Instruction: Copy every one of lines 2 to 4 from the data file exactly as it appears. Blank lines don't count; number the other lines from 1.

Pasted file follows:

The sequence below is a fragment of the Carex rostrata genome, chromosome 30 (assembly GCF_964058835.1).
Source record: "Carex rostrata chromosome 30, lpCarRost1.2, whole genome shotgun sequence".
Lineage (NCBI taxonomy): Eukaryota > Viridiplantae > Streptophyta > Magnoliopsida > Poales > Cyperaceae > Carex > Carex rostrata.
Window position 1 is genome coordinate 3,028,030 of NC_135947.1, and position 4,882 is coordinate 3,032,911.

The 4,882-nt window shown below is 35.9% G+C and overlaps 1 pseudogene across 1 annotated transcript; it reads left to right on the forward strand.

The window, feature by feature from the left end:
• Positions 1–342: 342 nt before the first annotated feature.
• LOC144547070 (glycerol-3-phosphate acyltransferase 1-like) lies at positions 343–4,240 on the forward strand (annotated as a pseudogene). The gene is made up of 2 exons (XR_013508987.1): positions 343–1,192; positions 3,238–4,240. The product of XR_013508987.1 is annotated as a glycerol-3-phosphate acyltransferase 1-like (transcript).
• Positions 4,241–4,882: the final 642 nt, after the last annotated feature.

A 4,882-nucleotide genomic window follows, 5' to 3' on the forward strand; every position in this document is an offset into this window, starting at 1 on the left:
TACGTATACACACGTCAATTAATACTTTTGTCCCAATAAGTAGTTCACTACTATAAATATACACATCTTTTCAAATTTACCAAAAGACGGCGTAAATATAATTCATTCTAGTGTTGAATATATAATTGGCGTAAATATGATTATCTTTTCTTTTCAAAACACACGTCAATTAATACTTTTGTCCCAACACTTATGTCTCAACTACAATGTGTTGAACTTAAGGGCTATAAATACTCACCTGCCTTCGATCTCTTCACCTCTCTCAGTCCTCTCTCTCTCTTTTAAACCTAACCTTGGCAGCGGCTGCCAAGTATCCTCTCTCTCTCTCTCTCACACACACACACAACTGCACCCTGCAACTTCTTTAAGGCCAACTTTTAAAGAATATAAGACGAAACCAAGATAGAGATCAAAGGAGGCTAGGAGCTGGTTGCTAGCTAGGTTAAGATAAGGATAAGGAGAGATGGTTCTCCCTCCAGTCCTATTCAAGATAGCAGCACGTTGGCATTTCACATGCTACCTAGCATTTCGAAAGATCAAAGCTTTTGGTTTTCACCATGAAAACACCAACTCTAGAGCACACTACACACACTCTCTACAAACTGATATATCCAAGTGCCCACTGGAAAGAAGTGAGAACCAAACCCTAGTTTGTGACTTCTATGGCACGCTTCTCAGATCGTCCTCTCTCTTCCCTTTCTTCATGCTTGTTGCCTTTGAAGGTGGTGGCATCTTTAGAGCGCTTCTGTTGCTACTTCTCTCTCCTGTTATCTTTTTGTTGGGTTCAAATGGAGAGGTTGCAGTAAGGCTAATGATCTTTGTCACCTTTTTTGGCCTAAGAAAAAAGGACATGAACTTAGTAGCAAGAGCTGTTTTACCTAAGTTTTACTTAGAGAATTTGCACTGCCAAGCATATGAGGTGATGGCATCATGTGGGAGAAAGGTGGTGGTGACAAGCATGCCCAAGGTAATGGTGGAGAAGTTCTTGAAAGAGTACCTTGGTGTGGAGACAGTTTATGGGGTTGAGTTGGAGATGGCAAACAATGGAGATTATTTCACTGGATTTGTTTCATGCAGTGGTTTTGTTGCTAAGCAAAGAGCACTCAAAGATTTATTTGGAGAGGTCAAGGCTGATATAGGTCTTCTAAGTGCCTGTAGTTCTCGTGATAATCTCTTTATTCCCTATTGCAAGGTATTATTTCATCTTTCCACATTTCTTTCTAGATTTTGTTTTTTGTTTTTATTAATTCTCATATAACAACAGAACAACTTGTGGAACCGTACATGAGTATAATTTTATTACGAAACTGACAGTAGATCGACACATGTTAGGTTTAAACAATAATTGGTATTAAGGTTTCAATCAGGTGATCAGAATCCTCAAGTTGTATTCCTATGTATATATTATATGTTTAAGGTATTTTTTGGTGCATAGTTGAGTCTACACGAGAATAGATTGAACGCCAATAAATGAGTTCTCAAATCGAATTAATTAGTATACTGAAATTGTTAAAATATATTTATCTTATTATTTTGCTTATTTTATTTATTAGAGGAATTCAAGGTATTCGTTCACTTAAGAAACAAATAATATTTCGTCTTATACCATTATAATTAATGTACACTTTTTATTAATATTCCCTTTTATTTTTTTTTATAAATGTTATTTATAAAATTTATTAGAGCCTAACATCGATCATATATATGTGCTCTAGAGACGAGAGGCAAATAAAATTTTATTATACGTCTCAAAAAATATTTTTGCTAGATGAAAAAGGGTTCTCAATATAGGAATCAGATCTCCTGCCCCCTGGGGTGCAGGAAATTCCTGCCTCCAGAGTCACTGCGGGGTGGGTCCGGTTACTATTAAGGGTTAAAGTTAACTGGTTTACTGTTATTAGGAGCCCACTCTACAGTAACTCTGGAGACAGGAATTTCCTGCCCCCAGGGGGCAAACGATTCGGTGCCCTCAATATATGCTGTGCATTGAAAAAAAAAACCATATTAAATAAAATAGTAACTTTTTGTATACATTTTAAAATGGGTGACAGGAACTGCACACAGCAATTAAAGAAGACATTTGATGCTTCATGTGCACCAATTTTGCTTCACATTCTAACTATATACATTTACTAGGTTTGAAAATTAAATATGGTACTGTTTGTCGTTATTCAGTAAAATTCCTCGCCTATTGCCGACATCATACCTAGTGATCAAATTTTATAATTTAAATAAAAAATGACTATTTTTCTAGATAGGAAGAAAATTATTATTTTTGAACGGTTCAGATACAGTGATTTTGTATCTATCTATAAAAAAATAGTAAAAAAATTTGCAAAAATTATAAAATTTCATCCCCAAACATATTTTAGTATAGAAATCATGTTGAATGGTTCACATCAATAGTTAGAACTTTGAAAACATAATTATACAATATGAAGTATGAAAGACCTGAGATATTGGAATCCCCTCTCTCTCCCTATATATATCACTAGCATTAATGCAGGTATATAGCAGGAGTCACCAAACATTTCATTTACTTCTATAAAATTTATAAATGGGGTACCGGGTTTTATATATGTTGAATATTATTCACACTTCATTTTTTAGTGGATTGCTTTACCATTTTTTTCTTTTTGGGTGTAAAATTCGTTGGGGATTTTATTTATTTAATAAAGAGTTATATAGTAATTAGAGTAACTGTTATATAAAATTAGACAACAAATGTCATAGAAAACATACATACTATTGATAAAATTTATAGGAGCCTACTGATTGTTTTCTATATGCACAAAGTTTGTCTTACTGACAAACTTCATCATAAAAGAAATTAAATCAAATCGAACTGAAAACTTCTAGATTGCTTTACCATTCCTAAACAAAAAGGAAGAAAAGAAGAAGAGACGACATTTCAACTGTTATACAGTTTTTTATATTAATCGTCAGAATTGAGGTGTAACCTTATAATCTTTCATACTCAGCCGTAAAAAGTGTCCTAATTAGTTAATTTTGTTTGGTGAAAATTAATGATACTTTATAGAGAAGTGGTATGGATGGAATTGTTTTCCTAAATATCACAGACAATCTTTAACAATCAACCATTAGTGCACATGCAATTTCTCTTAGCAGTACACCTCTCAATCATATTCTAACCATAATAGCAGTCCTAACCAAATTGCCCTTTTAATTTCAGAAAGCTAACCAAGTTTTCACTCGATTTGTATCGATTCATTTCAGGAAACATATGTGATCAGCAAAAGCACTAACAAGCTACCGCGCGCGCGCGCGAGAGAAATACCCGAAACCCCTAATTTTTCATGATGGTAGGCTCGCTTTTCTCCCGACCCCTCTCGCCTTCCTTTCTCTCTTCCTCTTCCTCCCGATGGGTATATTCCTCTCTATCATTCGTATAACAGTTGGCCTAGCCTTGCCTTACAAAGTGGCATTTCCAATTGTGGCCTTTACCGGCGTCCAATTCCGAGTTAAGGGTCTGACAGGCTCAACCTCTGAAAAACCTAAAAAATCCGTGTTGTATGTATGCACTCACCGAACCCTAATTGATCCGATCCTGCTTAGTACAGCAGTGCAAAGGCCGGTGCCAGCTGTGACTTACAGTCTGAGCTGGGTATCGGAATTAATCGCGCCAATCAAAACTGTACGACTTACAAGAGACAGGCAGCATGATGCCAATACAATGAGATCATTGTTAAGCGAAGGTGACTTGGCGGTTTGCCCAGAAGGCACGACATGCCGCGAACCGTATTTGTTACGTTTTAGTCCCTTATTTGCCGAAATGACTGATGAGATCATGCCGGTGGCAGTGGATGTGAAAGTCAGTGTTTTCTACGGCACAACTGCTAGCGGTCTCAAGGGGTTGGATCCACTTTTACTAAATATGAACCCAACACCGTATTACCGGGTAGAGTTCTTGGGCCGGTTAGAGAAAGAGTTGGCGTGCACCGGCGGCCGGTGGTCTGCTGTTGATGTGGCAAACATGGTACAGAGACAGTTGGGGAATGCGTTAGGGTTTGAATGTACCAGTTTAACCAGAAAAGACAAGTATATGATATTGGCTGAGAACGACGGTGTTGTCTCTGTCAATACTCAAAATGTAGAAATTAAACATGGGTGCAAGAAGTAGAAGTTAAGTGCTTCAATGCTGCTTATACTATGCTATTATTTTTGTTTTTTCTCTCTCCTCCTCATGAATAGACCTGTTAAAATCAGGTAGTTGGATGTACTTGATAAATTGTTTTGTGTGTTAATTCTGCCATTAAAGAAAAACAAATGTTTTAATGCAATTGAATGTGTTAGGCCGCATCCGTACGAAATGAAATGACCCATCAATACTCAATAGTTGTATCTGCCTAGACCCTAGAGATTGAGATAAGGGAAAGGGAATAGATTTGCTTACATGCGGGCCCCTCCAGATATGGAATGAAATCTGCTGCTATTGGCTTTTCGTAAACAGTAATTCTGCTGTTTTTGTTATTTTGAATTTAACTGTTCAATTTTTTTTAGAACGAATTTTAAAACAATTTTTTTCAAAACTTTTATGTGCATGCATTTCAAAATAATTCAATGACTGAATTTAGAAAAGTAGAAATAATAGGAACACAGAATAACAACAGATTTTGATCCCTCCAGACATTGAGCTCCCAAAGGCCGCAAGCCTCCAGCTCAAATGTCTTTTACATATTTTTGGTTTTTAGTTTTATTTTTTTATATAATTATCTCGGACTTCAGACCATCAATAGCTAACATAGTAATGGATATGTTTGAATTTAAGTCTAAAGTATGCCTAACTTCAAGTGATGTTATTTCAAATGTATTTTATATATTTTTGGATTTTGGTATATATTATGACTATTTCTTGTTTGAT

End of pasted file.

Source record: "Carex rostrata chromosome 30, lpCarRost1.2, whole genome shotgun sequence".
Lineage (NCBI taxonomy): Eukaryota > Viridiplantae > Streptophyta > Magnoliopsida > Poales > Cyperaceae > Carex > Carex rostrata.
Window position 1 is genome coordinate 3,028,030 of NC_135947.1, and position 4,882 is coordinate 3,032,911.